Van Winkle said Hood and Associates was very controlling during the recording process of that album released under the IIIZ name.

“We don’t think that Ronnie King was able to produce to his full potential because of the label we were working with,” Van Winkle said. “It was a controlled environment, and he would tell us his frustrations as we would tell him ours. Our insight into working with Ronnie King on those sessions is not the Ronnie King most people work with. It was a very controlling, very grueling process.”

The Yip Yops have started to record again.

“We wanted to do some recording and remind ourselves of what we set out to accomplish,” Van Winkle said. “We wanted to do it ourselves and not with anyone else. We’re going to control what it sounds like, and looking back at those recordings, everyone in our band feels they are eons better than what we did with the label. … It was a good reboot to everything. Since then, we’ve never stopped.”

The Yip Yops played with the Flusters on April 20 last year at The Hood Bar and Pizza, and also played at the Flusters’ EP release party last September. That second show was sold out, and The Hood Bar and Pizza’s security team had to turn away people long before 10 p.m., when the Yip Yops took the stage.

“The Flusters are always an amazing band to be working with,” Murakami said. “We’ve had a lot of meetings and calls, and it’s always been so fun to be working on something with the Flusters.”

Van Winkle said the Yip Yops have a lot in common with the Flusters; for example, the bands have similar goals.

“Both of our bands have a similar vision for the potential both of us have—just the drive and desire to keep progressing and keep getting out there,” Van Winkle said. “Both bands realize that this is our home, and it always will be, but to do what we feel the music has a potential to do, you have to get out and expand. Neither one of us wants to just play The Hood every weekend; we want more than that, and there’s more there. It’s good to have that, because we can push each other and reach that goal.”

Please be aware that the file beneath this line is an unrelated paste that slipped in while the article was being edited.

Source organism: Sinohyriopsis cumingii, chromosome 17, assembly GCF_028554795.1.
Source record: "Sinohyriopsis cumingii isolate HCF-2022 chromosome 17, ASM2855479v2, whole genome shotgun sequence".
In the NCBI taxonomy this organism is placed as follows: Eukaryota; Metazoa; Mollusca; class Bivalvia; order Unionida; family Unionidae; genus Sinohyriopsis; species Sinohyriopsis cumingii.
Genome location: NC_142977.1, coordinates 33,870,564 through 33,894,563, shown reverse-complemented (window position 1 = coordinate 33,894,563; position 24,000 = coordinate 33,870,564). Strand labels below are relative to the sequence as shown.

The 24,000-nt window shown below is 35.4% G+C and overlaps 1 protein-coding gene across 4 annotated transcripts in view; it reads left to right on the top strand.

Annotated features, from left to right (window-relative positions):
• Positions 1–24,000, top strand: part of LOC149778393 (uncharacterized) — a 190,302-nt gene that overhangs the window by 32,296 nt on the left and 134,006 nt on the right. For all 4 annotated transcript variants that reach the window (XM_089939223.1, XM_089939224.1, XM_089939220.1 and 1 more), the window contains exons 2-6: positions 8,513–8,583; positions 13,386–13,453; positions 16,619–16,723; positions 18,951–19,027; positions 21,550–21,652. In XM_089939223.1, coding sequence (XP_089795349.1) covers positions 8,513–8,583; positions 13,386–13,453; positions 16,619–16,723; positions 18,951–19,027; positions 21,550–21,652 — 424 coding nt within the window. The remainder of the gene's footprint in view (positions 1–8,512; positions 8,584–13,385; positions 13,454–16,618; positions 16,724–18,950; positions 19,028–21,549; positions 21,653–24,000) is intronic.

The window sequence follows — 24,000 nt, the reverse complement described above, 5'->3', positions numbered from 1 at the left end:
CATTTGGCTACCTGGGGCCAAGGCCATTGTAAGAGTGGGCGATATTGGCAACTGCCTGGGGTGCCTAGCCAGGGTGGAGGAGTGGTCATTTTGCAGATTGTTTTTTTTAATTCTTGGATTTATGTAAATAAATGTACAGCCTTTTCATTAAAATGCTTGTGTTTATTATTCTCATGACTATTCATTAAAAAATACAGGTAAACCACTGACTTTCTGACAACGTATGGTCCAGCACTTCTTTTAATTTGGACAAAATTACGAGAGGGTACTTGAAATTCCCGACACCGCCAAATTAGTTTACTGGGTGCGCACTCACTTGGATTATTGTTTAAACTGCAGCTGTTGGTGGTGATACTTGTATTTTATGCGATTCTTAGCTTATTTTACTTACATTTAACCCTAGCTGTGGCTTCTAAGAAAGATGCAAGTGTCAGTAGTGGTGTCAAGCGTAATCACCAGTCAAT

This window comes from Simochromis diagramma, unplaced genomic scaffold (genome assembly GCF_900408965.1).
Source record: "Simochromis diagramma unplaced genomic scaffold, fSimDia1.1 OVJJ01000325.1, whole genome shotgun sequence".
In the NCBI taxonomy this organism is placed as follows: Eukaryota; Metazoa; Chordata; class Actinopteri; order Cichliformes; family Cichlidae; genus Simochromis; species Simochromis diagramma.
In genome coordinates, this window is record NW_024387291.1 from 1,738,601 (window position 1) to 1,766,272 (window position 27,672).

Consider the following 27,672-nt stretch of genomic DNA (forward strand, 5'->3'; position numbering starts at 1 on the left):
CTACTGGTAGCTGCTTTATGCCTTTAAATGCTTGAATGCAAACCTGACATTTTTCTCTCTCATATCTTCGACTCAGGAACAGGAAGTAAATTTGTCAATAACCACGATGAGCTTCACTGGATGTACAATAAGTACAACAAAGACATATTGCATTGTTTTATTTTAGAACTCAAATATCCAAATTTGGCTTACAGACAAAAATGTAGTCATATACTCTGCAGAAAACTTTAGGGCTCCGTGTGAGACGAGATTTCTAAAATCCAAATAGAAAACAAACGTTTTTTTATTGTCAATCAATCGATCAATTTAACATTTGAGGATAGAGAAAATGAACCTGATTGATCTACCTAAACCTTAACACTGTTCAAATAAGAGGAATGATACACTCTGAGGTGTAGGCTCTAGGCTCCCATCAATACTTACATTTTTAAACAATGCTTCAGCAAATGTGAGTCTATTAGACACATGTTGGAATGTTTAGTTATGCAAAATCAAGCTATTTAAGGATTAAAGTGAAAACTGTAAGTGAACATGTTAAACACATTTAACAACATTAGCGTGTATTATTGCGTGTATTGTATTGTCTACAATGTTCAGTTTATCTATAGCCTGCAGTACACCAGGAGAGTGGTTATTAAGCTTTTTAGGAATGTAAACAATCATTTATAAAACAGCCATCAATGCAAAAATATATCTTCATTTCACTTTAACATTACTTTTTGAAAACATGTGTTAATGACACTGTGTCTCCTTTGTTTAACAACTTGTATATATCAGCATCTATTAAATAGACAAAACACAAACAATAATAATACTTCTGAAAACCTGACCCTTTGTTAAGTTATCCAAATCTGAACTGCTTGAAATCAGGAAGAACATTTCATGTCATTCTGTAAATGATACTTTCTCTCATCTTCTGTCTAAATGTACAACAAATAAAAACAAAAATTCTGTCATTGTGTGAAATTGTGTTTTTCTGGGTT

Van Winkle said  the Yip Yops have no regrets about where they’ve been during the past two years. He also explained where the band is at in the recording process.

“The main question we always get asked is, ‘Where can we hear your music?’ or, ‘When are you going to come out with some music?’” he said. “We know there’s a demand and an interest for it, at least locally, and from our point of view, we want to fulfill that desire, but we want to make sure we’re putting our best foot forward. We want to make sure what we put out can last longer than we can. With that, it’s taken us a little longer.”

The Yip Yops will perform with The Flusters and Quay at 8 p.m., Thursday, April 20, at The Hood Bar and Pizza, 74360 Highway 111, in Palm Desert. Admission is $8. For more information on the Yip Yops, visit www.yipyops.com.

Published in Previews

The members of the Yip Yops spent much of last summer holed up in their Palm Desert practice space, writing new material and honing their skills.

Turns out all of that work paid off: This summer, the Yip Yops have spent much of their time recording with producer Ronnie King at his studio, Chateau Relaxo, in Thermal—thanks to a recently signed a record contract.

I arrived at Chateau Relaxo on a recent Saturday afternoon just as Mari Brossfield (right), the newest Yip Yop, was getting ready to record her vocals for a song called “Straw Dogs.” Through a handful of takes, her vocals kept sounding better and better. Alvin Taylor, producer and a local drummer who has performed with Elton John, Eric Burdon and Sly and the Family Stone, was also present, and tutored Brossfield on where her vocals fell flat a couple of times.